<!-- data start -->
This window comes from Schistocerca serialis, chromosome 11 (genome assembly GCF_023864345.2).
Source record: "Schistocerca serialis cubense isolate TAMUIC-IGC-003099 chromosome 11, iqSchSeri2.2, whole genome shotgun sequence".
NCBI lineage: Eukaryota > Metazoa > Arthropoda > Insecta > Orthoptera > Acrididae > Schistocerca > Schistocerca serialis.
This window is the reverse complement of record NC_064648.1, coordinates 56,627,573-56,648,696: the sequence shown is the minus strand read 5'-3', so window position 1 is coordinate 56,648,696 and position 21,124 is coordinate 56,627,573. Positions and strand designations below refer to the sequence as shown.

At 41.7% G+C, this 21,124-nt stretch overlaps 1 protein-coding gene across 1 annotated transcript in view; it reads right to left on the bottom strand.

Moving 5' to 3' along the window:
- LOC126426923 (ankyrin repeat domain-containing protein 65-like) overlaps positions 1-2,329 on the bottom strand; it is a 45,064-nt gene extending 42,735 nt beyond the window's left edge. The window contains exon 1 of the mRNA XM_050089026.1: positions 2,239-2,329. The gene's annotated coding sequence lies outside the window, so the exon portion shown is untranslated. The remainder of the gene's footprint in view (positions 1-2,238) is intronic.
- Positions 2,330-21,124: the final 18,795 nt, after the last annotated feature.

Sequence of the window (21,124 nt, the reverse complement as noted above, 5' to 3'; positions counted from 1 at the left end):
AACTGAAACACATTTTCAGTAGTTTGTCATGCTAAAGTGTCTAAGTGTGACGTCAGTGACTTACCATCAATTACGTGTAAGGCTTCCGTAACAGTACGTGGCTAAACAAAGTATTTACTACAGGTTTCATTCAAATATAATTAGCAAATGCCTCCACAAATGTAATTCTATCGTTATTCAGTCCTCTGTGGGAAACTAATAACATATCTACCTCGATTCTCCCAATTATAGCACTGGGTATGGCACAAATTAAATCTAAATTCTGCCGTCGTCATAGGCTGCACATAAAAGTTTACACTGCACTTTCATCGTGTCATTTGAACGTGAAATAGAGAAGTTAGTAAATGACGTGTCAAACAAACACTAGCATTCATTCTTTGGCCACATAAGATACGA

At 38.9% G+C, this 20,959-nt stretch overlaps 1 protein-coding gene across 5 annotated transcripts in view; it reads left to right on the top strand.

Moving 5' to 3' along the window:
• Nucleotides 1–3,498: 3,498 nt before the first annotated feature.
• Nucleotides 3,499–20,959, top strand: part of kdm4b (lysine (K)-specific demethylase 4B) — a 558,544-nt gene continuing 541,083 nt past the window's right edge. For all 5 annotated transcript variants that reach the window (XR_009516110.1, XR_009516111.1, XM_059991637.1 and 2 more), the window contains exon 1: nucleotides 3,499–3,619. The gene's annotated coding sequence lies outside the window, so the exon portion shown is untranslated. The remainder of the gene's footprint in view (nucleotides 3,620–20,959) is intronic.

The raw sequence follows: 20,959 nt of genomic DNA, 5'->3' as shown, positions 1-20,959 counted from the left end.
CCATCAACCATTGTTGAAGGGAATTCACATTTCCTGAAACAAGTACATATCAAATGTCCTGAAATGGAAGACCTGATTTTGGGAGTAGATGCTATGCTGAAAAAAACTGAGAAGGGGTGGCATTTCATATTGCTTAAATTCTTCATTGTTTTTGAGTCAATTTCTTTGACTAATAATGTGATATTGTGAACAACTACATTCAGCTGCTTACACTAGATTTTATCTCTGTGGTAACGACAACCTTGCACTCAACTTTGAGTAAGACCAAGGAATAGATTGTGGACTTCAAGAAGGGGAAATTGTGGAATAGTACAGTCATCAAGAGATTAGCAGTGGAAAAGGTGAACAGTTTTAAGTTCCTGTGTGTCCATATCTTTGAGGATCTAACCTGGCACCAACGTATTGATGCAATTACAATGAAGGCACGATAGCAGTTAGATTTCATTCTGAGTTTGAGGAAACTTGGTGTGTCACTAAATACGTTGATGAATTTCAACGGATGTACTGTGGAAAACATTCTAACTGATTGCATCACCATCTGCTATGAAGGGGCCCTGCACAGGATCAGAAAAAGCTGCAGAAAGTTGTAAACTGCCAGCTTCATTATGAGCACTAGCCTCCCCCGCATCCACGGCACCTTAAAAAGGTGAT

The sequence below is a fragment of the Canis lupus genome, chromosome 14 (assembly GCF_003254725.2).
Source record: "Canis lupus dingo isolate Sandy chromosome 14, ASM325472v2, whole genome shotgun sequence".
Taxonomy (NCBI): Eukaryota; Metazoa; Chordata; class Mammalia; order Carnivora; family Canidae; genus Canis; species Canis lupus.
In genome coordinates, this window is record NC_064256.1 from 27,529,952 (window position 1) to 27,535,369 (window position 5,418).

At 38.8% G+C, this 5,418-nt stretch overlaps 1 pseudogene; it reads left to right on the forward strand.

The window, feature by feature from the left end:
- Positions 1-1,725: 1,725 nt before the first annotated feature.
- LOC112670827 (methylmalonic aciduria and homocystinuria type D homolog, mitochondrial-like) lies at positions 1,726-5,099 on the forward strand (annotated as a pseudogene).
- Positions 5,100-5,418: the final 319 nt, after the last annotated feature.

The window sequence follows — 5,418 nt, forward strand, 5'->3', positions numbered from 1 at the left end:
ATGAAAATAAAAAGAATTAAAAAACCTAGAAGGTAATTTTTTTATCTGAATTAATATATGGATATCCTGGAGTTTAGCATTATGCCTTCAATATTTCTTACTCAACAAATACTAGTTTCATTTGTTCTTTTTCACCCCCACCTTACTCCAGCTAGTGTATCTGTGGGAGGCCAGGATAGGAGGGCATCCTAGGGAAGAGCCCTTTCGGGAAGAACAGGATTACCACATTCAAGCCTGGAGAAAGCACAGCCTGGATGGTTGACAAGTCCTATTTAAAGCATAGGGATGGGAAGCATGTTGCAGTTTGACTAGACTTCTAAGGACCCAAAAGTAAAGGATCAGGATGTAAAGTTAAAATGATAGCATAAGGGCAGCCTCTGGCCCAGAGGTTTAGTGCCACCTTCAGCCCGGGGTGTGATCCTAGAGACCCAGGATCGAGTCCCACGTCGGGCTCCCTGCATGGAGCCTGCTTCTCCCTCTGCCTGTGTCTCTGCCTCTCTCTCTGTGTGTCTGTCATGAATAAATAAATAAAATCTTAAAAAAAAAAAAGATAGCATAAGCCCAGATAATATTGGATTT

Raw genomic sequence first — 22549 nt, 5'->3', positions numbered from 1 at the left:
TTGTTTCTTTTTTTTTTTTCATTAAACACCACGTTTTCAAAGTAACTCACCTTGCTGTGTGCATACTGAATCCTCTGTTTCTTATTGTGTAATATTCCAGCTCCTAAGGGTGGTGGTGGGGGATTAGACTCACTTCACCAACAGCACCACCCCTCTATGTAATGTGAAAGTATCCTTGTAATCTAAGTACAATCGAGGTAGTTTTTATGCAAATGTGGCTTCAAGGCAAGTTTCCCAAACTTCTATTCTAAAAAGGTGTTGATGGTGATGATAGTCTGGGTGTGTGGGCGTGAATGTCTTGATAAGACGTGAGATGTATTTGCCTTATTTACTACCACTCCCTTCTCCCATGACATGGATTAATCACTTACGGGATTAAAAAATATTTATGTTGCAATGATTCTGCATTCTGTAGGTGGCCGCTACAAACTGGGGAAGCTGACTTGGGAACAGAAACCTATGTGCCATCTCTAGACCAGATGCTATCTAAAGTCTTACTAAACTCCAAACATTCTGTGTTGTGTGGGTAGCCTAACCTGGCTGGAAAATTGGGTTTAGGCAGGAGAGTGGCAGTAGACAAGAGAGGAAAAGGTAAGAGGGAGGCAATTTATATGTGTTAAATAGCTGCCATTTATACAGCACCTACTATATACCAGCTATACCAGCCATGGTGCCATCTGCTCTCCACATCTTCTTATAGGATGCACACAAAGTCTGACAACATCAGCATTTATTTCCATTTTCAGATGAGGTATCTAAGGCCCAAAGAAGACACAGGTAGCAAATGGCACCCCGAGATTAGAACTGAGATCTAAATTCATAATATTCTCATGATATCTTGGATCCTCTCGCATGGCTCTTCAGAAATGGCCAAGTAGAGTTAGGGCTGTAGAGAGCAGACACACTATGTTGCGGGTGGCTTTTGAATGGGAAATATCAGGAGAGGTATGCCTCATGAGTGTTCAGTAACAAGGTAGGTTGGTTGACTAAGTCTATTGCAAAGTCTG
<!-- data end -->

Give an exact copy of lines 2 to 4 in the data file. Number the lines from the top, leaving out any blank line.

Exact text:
Source record: "Schistocerca serialis cubense isolate TAMUIC-IGC-003099 chromosome 11, iqSchSeri2.2, whole genome shotgun sequence".
NCBI lineage: Eukaryota > Metazoa > Arthropoda > Insecta > Orthoptera > Acrididae > Schistocerca > Schistocerca serialis.
This window is the reverse complement of record NC_064648.1, coordinates 56,627,573-56,648,696: the sequence shown is the minus strand read 5'-3', so window position 1 is coordinate 56,648,696 and position 21,124 is coordinate 56,627,573. Positions and strand designations below refer to the sequence as shown.